Henderson, who was accompanied by McFadden, claimed he saw a small clear plastic wrapper that appeared to contain marijuana in plain sight on the floor of the vehicle.
Yelton and another officer searched McKinney's vehicle and reported finding more marijuana, suspected crack cocaine and a loaded .40-caliber semi-automatic handgun inside the car door frame.
McKinney challenged the search of his vehicle by police after being stopped by Henderson.
McKinney's attorney, Stephen Knorr, said evidence contradicted Henderson's testimony during a hearing to determine whether the officer had probable cause to search the vehicle.
Prosecutors then called McFadden, who was forced to "make something up on the stand," Knorr said.
A judge ruled the vehicle search was proper, and McKinney subsequently pleaded guilty to the weapons charge and received a four-year prison term, records show.
"But at that point there was no investigation going on anywhere … there was no reason to doubt the credibility of McFadden coming in and saving the day if you will," Knorr said.
No drugs were found in the house, Knorr said.
Asked if he had suspicions about the validity of the affidavit police offered a judge to get the initial search warrant for the house, Knorr said: "I've had suspicions for 10 years about these affidavits. You lay one on top of each other and they are identical."
World staff writer Shannon Muchmore contributed to this story.
Twelve have been freed or had charges dropped
Twelve people have been freed from
prison or had their charges dropped as a
result of the grand jury probe. Here are
details on each case:
U.S. DISTRICT COURT:
Larita Annette Barnes: Convicted of a drug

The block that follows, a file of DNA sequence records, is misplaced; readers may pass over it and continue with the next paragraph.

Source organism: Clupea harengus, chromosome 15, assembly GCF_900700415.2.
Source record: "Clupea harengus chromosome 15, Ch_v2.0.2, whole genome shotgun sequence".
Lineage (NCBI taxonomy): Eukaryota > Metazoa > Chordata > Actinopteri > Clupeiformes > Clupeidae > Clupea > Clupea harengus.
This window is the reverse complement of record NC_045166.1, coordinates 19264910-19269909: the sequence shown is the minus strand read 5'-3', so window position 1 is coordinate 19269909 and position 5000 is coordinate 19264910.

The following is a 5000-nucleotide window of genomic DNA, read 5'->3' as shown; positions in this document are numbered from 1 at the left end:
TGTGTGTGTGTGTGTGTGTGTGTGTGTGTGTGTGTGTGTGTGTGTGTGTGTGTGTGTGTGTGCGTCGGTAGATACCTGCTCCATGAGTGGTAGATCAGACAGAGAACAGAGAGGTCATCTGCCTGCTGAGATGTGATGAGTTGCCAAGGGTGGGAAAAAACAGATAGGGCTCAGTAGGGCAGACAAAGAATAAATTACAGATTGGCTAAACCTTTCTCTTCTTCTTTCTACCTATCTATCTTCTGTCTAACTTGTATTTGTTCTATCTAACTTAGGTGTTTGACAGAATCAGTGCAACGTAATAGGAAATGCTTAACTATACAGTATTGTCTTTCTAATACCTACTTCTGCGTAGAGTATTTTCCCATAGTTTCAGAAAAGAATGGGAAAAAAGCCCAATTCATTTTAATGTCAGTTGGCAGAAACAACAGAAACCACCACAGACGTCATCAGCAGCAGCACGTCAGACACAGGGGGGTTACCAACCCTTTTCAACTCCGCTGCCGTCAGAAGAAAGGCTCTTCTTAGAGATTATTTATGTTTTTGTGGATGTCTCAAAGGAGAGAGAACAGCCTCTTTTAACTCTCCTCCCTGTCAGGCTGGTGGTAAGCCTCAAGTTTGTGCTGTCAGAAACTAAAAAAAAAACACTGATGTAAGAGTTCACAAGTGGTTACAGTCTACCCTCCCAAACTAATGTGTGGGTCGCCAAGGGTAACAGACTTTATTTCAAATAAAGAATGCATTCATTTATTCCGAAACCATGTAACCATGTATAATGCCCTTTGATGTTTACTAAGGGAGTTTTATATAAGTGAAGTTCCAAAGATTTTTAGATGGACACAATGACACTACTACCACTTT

felony April 23, 2008, and sentenced Oct.
3, 2008. Freed from federal prison July 2,
2009. Was serving two 10-year sentences.
Larry Wayne Barnes
Sr.: Convicted of a drug
felony April 23, 2008,
and sentenced Oct.
3, 2008. Freed from
federal prison July 2,
2009. Was serving
two five-year sentences.
Barnes and his wife,
Linda Sue Barnes, filed
a civil lawsuit April
19 in Tulsa County
District Court against
the City of Tulsa, Ronald
Palmer, Jeff Henderson and Brandon
Fred Allen Shields Jr.: Convicted of drug
trafficking March 24, 2009. Conviction
dismissed Feb. 19 before sentencing had
occurred. Currently charged with first-degree
murder in the death of Tulsa businessman
Neal Sweeney. Being held in Tulsa Jail.
Demarco Deon Williams: Convicted of
drug charges April 25, 2008, and sentenced
July 30, 2008. Freed from federal
prison April 30. Was serving two life sentences.
Has said he will file a civil lawsuit.
Jamon Armin Pointer: Convicted of drug
trafficking Oct. 1, 2008, and sentenced
Dec. 29, 2008. Conviction dismissed April
8. Was serving 10 years in prison. Remains
in DOC custody.
Bobby Wayne Haley Sr.: Convicted Sept. 30, 2005, of drug and conspiracy charges
and sentenced Jan. 4, 2006, to 22 years
in prison. Ordered released from federal
prison May 21. Filed a federal lawsuit June
3 against City of Tulsa and Tulsa Police
Richard Miller: Charged Sept. 10 with
possession of a controlled drug. Case
dismissed April 20.
Melanie L. Richardson:
Charged Oct. 14 with
possession of a controlled
drug with intent
to distribute. Case
dismissed April 9.
Seanta G. Sinclair:
Charged Oct. 14 with
possession of a controlled
drug with intent
to distribute. Case
dismissed April 9.
Rodney E. Titsworth:
Charged Jan. 14
with possession of a
controlled drug with intent to distribute.
Charge dropped April 20.
Terry U. Perryman: Charged Jan. 14 with
possession of a controlled drug with intent
to distribute. Charge dropped April 20.
Parra Nishimoto: Convicted Aug. 1, 2008,
of aggravated trafficking in illegal drugs
and sentenced to 15 years in state prison.
Conviction dismissed July 27. Currently
being held in Tulsa Jail on a hold placed by
the Department of Corrections.
Original Print Headline: Civil rights claims part of indictments
Curtis Killman 581-8471